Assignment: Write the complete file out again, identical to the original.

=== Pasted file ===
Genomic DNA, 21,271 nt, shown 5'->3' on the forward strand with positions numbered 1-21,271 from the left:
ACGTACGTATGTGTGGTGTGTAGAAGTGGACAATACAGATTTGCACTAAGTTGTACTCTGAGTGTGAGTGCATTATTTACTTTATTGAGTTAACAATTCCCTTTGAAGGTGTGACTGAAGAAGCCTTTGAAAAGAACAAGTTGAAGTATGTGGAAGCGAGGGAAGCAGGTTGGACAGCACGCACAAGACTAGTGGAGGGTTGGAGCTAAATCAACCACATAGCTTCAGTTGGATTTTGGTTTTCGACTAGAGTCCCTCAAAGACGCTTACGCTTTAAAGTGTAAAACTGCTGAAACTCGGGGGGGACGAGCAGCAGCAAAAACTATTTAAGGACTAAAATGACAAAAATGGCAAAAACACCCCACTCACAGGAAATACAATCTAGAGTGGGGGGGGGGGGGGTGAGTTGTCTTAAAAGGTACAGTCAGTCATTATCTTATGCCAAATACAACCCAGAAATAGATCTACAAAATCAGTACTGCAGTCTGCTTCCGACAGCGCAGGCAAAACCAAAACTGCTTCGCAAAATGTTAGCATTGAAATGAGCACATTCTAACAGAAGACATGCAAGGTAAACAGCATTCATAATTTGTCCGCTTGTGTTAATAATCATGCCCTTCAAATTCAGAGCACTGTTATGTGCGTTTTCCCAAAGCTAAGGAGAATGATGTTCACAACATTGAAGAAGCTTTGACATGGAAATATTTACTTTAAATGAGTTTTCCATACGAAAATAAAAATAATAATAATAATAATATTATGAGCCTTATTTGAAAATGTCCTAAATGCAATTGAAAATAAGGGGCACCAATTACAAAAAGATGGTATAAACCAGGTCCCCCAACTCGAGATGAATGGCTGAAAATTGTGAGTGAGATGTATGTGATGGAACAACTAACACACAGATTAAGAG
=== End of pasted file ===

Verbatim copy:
Genomic DNA, 21,271 nt, shown 5'->3' on the forward strand with positions numbered 1-21,271 from the left:
ACGTACGTATGTGTGGTGTGTAGAAGTGGACAATACAGATTTGCACTAAGTTGTACTCTGAGTGTGAGTGCATTATTTACTTTATTGAGTTAACAATTCCCTTTGAAGGTGTGACTGAAGAAGCCTTTGAAAAGAACAAGTTGAAGTATGTGGAAGCGAGGGAAGCAGGTTGGACAGCACGCACAAGACTAGTGGAGGGTTGGAGCTAAATCAACCACATAGCTTCAGTTGGATTTTGGTTTTCGACTAGAGTCCCTCAAAGACGCTTACGCTTTAAAGTGTAAAACTGCTGAAACTCGGGGGGGACGAGCAGCAGCAAAAACTATTTAAGGACTAAAATGACAAAAATGGCAAAAACACCCCACTCACAGGAAATACAATCTAGAGTGGGGGGGGGGGGGGTGAGTTGTCTTAAAAGGTACAGTCAGTCATTATCTTATGCCAAATACAACCCAGAAATAGATCTACAAAATCAGTACTGCAGTCTGCTTCCGACAGCGCAGGCAAAACCAAAACTGCTTCGCAAAATGTTAGCATTGAAATGAGCACATTCTAACAGAAGACATGCAAGGTAAACAGCATTCATAATTTGTCCGCTTGTGTTAATAATCATGCCCTTCAAATTCAGAGCACTGTTATGTGCGTTTTCCCAAAGCTAAGGAGAATGATGTTCACAACATTGAAGAAGCTTTGACATGGAAATATTTACTTTAAATGAGTTTTCCATACGAAAATAAAAATAATAATAATAATAATATTATGAGCCTTATTTGAAAATGTCCTAAATGCAATTGAAAATAAGGGGCACCAATTACAAAAAGATGGTATAAACCAGGTCCCCCAACTCGAGATGAATGGCTGAAAATTGTGAGTGAGATGTATGTGATGGAACAACTAACACACAGATTAAGAG